So…if we ever decide/need to sell, we’ll break even.

And we didn’t buy a shitty house either. It was built in 1995. It was already 18 years old when we got it, and it’s nearly 30 now. People don’t realize that this shit doesn’t last forever.

That being said, while I will be Team Renter when we leave this duty station, I’m also in a privileged position being that I’ll have a pension. I completely understand people who don’t have that safety net wanting a little more stability/security.

TrickDacy,

That sounds like such a hassle! Worse than mine stress wise for sure but it sounds like you’ll do a little better than I did financially. I bought a somewhat shitty house admittedly (built around 1960 and needed a bit of work but fully livable), and definitely lost money. I thought breaking even was the worst that could’ve happened…

The point I’m making is that owning is not a panacea, and has a whole host of its own issues. I’m glad someone else gets that!

ZeroTHM,

It’s less about that the money gets spent and more about the outcome. The money is burned either way, but now maybe my kids will have it easier and can save their money. Maybe we can start to build more generational wealth, and their kids can have even better lives.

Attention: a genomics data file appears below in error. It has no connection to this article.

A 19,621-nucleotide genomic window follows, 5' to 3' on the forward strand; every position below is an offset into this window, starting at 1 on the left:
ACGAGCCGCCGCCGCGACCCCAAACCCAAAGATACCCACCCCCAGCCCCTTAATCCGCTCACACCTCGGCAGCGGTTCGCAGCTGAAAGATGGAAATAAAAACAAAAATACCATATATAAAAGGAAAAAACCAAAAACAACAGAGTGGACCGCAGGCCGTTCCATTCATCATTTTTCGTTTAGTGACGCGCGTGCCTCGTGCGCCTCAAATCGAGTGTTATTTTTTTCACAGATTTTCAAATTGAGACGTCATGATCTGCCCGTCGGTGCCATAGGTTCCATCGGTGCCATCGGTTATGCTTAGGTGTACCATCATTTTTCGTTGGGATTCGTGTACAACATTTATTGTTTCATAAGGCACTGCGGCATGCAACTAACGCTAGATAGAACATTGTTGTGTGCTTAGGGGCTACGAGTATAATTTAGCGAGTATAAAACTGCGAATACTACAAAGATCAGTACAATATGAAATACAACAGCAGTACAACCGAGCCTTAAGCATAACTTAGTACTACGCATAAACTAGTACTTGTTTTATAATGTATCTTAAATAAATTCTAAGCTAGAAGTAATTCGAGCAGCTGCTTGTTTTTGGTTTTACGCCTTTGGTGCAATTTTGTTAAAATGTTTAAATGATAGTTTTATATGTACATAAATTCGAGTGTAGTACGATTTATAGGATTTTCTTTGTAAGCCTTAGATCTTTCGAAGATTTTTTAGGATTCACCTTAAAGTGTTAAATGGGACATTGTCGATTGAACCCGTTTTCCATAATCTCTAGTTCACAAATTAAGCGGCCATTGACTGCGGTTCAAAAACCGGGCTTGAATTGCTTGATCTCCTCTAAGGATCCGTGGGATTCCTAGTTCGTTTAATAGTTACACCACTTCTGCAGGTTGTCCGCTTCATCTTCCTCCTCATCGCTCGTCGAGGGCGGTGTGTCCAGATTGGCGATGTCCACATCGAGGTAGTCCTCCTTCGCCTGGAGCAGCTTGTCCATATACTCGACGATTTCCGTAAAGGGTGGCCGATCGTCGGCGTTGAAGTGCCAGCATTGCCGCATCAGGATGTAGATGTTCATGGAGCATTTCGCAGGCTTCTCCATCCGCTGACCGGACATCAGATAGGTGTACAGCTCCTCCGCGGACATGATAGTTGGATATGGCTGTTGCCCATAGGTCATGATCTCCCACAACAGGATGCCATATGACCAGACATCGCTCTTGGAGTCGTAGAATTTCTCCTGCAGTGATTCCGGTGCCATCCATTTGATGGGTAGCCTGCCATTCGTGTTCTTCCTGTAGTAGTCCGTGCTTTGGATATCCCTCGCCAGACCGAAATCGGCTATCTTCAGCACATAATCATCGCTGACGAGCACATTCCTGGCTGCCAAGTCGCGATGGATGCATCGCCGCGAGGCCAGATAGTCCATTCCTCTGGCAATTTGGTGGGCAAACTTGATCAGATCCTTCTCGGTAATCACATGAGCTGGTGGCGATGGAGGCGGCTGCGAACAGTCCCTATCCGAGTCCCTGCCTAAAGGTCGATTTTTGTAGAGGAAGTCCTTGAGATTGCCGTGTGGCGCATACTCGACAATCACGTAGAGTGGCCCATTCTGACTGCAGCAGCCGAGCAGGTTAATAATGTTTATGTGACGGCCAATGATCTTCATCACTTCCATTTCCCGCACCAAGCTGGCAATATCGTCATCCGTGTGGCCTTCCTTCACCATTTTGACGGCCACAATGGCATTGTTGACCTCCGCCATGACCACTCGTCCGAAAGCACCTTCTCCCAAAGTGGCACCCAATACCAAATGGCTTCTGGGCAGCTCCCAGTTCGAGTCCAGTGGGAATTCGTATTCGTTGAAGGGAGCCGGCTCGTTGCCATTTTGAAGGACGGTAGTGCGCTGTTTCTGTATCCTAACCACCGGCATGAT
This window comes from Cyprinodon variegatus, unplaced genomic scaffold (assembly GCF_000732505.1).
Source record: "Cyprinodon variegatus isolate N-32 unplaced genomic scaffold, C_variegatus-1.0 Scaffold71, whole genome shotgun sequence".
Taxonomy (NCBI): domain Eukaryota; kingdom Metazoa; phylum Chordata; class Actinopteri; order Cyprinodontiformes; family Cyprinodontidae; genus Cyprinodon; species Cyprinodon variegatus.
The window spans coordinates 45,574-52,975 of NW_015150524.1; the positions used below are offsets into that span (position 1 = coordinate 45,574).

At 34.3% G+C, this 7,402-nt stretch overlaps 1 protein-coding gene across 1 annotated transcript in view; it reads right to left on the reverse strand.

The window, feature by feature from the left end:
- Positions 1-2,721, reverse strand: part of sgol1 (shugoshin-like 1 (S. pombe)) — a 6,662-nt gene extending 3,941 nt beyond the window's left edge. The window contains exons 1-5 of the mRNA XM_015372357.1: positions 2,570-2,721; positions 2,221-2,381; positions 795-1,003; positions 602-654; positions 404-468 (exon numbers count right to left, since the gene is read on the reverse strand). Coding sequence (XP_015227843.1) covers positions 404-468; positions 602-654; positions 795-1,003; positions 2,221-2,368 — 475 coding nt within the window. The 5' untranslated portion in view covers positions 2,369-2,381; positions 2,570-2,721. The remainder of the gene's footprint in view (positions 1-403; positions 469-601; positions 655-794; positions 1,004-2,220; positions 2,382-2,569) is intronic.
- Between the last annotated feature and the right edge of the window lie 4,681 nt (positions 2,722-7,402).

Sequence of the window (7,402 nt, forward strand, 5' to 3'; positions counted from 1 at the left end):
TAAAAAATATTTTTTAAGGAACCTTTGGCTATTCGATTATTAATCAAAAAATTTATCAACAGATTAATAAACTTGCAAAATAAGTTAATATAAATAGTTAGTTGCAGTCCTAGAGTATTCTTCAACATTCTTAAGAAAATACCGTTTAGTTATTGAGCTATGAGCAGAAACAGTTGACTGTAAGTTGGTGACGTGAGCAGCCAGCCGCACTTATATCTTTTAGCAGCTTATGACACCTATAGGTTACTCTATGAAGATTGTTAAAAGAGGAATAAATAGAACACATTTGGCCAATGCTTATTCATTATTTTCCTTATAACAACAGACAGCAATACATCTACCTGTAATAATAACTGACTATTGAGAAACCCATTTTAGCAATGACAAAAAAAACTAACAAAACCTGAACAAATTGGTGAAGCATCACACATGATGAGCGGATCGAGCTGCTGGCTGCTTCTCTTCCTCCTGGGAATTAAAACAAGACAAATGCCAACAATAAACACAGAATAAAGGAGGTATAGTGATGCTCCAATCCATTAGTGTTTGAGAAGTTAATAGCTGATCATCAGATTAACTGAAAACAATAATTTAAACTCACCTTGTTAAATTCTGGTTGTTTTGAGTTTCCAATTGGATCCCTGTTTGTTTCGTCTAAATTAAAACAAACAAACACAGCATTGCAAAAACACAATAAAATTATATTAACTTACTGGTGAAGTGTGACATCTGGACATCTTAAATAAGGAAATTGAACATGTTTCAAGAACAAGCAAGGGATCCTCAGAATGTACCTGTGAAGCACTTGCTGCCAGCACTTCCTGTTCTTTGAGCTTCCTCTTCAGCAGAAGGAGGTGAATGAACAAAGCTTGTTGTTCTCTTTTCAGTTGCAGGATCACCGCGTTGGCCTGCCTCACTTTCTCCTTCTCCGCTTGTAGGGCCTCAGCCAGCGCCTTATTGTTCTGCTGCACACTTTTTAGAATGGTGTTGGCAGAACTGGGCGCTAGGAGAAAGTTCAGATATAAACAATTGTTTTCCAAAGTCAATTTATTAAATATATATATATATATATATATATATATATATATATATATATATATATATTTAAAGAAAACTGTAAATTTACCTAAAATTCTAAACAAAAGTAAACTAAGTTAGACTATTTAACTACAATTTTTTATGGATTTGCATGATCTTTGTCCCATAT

TrickDacy,

That’s the idea we are sold, yes

ZeroTHM,

What do you want then? To have nothing? For your children to struggle like we do? I want mine to have a leg up, any advantage I can give them.

TrickDacy, (edited )

I’m going to save my money until the time is truly right, vs hurrying to buy because “anything is better than renting”

Also, I will definitely not be having any children

JPJones,

Man, what the heck happened that made you so bitter about home ownership? I know it can be a pain at times, but it’s one of the simplest and most reliable ways we have to build wealth and escape being wage slaves.

TrickDacy, (edited )

Why can’t I criticize the very real issues about something without being against it entirely? I’m not…

I wish someone had properly warned me before I bought a house

JPJones,

It’s not the criticism. It’s the condescension and bitterness. Your case is an outlier; an anecdote, yet you’re talking about it like it’s the norm when the data shows it is not. So I asked what your story is, because that’s the important part. What happened? What lesson can people learn from your situation that might help them avoid it themselves?

TrickDacy,

What is not an outlier, happens probably 90% of the time, is when a young person hastily buys a house it is a lot more to deal with and more expensive than they think it will be.

It’s the condescension and bitterness.